|Platform Win, Mac, Linux|
|Publisher Subset Games|
|Developer Subset Games|
|Release Date 09/14/2012|
Despite its obsession with frequent deaths, strange space sim FTL: Faster Than Light remains exciting and rarely frustrating.
It's impossible to talk about FTL without mentioning how much it relishes killing you. But dodging barrages of enemy missiles in your little space cruiser isn't the most difficult thing about the game. The real challenge is convincing anyone who hasn't played FTL that it's one of the most thrilling, compulsively playable games of the year.
"Well, see, it's a spaceship resource management strategy sim roguelike with -
... Hey, where are you going?"
Trust me, very few of those sub-genres pique my interest on the surface. I'd imagine you're a little like me, otherwise you'd already be playingFTL rather than indulging me as I try to sell you on it.
FTL LOVES NOTHING MORE THAN TO BRING EVERYTHING CRASHING DOWN AROUND YOU
What FTL does so brilliantly is make all its complex elements easy to manage and understand by pinning every system to a physical segment of the ship. As you can see with a single top-down glance of your craft, shields are in one room, weapons in another and so on. As enemies damage those rooms of your ship, the corresponding systems shut down. If your shield room goes down, every shot will strike your ship. If you lose O2, your team will soon be gasping for their next breath. That's bad, because the crew is essential to repairing rooms, and even that carries a risk of death by fire or further enemy attack.
The only good thing about a damaged system is that it stops drawing power from the pool your ship's components share. Gradually, your abilities outstrip your engine's capability to power them and knowing when to turn off dodging to fully power your shields or open up all your weapons at the expense of your medical bay, for example, becomes key to victory.
The good news is you can deliver the same targeted punishment. Prioritizing enemy targets while still trying to keep your essential systems running is the core of the game.
Those are a lot of plates to keep spinning, and FTL loves nothing more than to bring them all crashing down around you. Your crew is on the run from rebels who want to recover some information they possess that's desperately needed by the federation you're aligned with. In practical terms, that means hopping from planet to planet and sector to sector as a giant wall of doom bears down on you. You'll also have to contend with pirates who'll go so far as to board your ship to take you down from the inside. Then there are the abandoned security drones that have an irritating habit of reactivating and taking out the only thing in their crosshairs.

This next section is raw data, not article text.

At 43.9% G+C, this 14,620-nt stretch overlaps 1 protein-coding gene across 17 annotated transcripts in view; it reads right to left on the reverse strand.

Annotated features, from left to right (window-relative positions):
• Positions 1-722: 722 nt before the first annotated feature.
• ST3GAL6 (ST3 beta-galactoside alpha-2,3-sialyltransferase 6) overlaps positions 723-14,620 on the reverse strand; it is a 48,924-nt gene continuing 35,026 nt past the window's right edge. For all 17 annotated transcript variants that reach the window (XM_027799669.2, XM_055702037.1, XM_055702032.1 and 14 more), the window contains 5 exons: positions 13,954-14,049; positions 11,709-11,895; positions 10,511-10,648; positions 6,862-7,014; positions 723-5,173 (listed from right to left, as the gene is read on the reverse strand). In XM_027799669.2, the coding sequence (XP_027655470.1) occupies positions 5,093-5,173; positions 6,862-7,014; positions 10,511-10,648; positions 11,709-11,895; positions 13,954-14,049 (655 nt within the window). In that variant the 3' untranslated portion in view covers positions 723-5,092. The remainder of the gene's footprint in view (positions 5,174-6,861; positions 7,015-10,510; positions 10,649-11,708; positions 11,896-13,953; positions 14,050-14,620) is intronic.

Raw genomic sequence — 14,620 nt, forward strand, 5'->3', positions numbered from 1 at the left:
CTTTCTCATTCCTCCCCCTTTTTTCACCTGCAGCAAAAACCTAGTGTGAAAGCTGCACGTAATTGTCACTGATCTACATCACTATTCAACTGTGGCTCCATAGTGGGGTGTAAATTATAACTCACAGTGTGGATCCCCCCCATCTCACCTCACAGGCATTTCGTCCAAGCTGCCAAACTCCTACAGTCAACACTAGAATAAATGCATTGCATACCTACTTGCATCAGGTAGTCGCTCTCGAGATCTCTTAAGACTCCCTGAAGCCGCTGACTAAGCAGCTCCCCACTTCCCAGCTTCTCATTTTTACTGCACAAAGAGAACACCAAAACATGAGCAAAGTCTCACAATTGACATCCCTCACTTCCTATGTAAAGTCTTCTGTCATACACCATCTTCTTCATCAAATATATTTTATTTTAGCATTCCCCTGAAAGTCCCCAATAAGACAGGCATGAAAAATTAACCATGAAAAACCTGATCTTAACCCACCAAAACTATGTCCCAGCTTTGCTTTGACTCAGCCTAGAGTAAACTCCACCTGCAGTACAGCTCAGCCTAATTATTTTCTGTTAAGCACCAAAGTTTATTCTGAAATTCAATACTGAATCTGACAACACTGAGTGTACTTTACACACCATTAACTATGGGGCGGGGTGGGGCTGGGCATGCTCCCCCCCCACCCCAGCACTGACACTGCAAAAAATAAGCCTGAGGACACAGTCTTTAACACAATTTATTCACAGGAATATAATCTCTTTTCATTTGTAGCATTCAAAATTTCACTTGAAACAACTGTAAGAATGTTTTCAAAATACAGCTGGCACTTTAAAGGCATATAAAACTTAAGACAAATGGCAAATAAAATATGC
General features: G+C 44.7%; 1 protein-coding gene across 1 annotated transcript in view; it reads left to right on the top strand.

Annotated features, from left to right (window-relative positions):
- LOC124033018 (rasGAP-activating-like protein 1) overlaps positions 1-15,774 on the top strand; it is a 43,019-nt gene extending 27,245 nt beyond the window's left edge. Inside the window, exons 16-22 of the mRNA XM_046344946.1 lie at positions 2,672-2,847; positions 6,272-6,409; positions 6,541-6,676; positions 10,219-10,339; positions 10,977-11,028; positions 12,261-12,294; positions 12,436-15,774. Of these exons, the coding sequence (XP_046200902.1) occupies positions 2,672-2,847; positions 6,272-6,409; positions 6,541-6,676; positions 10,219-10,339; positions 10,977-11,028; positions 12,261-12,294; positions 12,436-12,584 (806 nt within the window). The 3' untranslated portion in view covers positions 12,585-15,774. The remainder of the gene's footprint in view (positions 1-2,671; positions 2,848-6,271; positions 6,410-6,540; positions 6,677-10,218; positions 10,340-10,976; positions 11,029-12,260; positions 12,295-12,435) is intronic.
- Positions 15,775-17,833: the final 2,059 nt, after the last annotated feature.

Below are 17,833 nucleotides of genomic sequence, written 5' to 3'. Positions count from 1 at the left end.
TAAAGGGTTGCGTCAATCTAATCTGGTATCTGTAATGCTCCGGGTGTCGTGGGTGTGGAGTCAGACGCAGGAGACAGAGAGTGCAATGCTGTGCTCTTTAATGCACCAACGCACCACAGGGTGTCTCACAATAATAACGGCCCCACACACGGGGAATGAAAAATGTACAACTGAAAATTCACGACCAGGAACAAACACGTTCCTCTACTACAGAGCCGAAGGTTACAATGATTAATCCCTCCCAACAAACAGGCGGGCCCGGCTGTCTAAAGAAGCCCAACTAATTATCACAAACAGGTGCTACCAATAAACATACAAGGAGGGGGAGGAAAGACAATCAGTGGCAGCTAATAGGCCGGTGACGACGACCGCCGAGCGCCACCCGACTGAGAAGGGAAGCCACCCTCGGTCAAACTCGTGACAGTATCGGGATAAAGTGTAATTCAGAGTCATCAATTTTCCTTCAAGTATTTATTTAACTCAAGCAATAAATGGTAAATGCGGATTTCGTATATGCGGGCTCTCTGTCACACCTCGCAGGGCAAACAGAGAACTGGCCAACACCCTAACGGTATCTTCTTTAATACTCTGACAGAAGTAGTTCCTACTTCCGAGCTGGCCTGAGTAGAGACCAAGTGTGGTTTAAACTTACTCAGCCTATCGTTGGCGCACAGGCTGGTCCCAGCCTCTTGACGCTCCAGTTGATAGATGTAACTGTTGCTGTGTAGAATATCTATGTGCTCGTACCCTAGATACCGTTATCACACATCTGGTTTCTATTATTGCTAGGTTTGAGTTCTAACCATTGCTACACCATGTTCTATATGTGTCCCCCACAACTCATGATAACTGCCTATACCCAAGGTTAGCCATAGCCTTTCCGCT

That's you, by the way. You're going to die in FTL. You're going to die a lot.
Sometimes, you have no one to blame but yourself, like when you try to heroically rescue a transport ship in hopes of recovering some weaponry, resources or intel. Other times, it's just bad luck, like when you unwittingly steer into a nebula that robs your ship of half its power, turning it into an exceptionally large target for piracy.
You never know what you're going to encounter in a given playthrough, which is what makes the frequent deaths so palatable. It also helps that each attempt is typically 30 minutes to an hour long, so you're rarely investing enough time to be frustrated by starting over. You learn your lesson, you move on.
My response to seeing my ship explode was rarely to quit out in a rage. No, I'd simply restart - maybe renaming my ship or crewmates to shake off any bad juju - and try to keep in mind the dozen or so ways I knew I could be better the next time out.
"OK, I'll admit it," I'd say to no one in particular. "I wasn't ready for the mantis men to eat my whole crew. When I met that nice slug selling drones that would defend my ship's interior, I should have bought them. Next time, I'll be ready."
FTL IS A VITAL, SURPRISING GAME WHERE DEATH NEVER FEELS LIKE THE END
Of course it wouldn't be the mantis men next time. When those pensive synth strains of the soundtrack start seeping out of your speakers and you try to decide on what planet you'll start your journey, the only thing you can count on is the fiery death you're probably hurtling towards. Most playthroughs of FTL end the same way, but this pulse-poundingly vital, consistently surprising game manages to make death feel like merely the beginning of another great adventure.About Polygon's Reviews